Yes, I’ve heard it before. Picture books have so few words, they MUST be easy to write, right?

600-900 words? What is that, an hour or two at THE MOST? Maybe a half hour more to correct spelling?

I had the second meeting of a new critique group I joined yesterday and we discussed some novels the members are working on and some picture book manuscripts. And those of us who are trying to do both clearly see how the differences between the genres/formats does not add up to one being ‘easier’. Or quicker.

A picture book manuscript I wrote, which is finally good enough to share with my agent, had a long gestation. When someone asked how long even I was shocked that the first sketch I did that inspired the idea was done just after my daughter was born. 7 years. Ouch.

I know I am not a ‘fast’ writer and not all my picture book have bounced about for that long, but many do.

Two picture books I wrote have been published now (well, Dilly Dally Daisy won’t be out until July) and the other 20 or 30 I wrote along the way will never be out. Not a great batting average.

The right 900 words are not so easy to find.

From The Thing with No Head. Available as an ebook on the iBookstore.


Buy and download it here.

Mark’s Neighborhood. I meet different folks every day of the week. Generally a happy lot. But it’s a bit different ’round here.


From the eBook available at the iBookstore.



On my recent school visits I made a mistake. I was signing a lot of books and talking while doing it, and I draw in each book so it takes a bit and…

You see…I was signing a copy of The Great Thanksgiving Escape and I had been signing a lot of copies of Earthling! as well – and it looks like I had a crossover signing.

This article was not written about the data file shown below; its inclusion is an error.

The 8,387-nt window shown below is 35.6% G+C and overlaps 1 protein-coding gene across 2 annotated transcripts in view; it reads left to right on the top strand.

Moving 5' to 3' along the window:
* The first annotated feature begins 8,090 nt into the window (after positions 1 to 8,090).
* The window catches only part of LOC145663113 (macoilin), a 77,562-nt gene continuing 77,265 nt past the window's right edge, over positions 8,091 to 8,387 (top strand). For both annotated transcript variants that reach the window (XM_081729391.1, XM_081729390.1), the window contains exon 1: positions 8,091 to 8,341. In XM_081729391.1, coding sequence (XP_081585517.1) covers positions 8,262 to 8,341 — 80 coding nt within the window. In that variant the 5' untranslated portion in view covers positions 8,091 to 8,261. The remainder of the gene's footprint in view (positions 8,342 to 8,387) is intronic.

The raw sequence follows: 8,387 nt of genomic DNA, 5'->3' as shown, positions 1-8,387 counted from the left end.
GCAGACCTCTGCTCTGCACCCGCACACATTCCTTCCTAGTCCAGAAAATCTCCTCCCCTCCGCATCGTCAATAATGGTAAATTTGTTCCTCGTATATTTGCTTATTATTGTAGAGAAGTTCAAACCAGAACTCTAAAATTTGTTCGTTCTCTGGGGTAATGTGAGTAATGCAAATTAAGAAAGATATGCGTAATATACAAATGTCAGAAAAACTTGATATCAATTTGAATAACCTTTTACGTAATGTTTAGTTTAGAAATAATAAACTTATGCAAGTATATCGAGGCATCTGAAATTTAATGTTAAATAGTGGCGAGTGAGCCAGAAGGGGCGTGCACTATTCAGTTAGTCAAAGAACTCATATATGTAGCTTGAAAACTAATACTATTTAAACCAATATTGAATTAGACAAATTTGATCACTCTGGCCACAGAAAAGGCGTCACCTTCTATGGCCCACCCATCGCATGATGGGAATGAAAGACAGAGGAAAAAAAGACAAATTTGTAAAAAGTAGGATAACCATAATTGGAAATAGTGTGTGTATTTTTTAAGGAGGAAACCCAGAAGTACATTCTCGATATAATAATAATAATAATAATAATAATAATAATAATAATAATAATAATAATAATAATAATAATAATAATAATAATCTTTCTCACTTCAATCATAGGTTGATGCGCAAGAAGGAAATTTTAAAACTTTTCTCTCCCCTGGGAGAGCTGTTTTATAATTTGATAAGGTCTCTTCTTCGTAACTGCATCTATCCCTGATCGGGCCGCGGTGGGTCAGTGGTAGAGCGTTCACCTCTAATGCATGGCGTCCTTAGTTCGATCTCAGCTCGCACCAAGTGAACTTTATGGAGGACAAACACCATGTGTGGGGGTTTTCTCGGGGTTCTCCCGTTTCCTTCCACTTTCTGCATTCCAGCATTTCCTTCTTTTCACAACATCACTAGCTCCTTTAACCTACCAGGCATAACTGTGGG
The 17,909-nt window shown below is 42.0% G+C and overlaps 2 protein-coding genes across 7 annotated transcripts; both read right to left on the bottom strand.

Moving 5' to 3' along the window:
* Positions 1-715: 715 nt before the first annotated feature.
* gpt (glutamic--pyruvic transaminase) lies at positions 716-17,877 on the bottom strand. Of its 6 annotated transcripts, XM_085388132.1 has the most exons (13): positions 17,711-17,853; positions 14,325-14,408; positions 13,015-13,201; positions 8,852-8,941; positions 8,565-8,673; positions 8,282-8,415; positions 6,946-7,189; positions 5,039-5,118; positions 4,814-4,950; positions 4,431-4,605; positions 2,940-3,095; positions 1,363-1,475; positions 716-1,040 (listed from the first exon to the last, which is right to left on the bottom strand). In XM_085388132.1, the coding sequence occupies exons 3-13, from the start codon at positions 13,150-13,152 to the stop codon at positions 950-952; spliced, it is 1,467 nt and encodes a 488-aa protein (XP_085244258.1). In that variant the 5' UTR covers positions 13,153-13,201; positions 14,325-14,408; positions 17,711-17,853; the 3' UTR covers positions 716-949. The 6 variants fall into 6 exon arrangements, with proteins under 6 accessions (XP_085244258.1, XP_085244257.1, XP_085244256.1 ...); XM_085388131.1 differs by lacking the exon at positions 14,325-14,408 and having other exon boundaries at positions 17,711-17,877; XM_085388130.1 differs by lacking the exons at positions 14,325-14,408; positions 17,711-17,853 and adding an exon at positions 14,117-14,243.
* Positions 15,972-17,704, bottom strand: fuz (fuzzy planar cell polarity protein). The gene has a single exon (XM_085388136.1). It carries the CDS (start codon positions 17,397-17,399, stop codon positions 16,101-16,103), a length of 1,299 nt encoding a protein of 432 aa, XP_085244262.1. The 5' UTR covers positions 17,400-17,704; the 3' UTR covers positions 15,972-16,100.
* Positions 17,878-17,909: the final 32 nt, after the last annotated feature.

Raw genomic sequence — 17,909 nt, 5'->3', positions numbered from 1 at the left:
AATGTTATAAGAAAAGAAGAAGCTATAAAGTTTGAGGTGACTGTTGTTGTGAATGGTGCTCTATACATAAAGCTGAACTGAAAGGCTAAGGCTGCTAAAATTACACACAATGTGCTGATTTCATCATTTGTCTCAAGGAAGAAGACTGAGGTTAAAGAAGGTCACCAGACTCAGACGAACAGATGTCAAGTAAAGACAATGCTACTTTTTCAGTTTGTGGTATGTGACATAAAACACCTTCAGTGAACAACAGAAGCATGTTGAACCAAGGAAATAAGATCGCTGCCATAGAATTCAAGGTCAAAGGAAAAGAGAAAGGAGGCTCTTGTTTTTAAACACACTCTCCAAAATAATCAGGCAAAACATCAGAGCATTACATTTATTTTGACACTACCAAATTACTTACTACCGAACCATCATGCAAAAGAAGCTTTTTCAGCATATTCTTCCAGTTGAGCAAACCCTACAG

That’s Gavin from The Great Thanksgiving Escape, drawn onto the title page of The Great Thanksgiving Escape inviting a student to attend Cosmos Academy – which happens to be the school in my book Earthling!

Avyree brought this to my attention later that day and ah – I added a bit more to that page to make it right!

And I always thought I was great at making sure I signed the right book with the right name and such. Live and learn, live and learn and slow down!


Just a few pictures from the dozens and dozens and dozens of wonderfully illustrated and thoughtfully written cards I received from my recent school visits.

Reading and looking at the cards and letters crafted by the students is one of my favorite parts of this so-called ‘job’. Very cool indeed!

And I really loved this one- The Card That Says “Thank You”! (This must be The Book That Eats People’s nice cousin!)


Kids used all kinds of cool methods to make the cards including collage and paper art.










Here’s one of many great Big Bad Robots!!



Thanks again to Hilda Lahti Elementary and Warrenton Grade School for organizing such wonderful visits!



A great list from one of my favorite blogs. All about books. Facts like this one – Only 2% of the 1.2 million different books sold in the US in 2004 sold more than 5,000 copies. – YIKES!!!

Originally posted on Interesting Literature:

30 fun facts about books, in honour of World Book Day 2015

SF writer Isaac Asimov (1920-1992) is the only author to have published a book in all ten Dewey library categories.

When asked what book he’d like to have with him on a desert island, G. K. Chesterton replied, ‘Thomas’s Guide to Practical Shipbuilding.’

Hugh Lofting, author of Dr Doolittle, thought books should have a ‘senile’ category to complement the ‘juvenile’ section.

Dickens’s house had a secret door in the form of a fake bookcase. The fake books included titles such as ‘The Life of a Cat’ in 9 volumes.

Playwright Joe Orton went to prison in 1962 for defacing library books. One of the cartoons he drew shows an elderly tattooed man in trunks.

Books BerlinThe first book bought on Amazon was called Fluid Concepts and Creative Analogies: Computer Models of the Fundamental Mechanisms of Thought.


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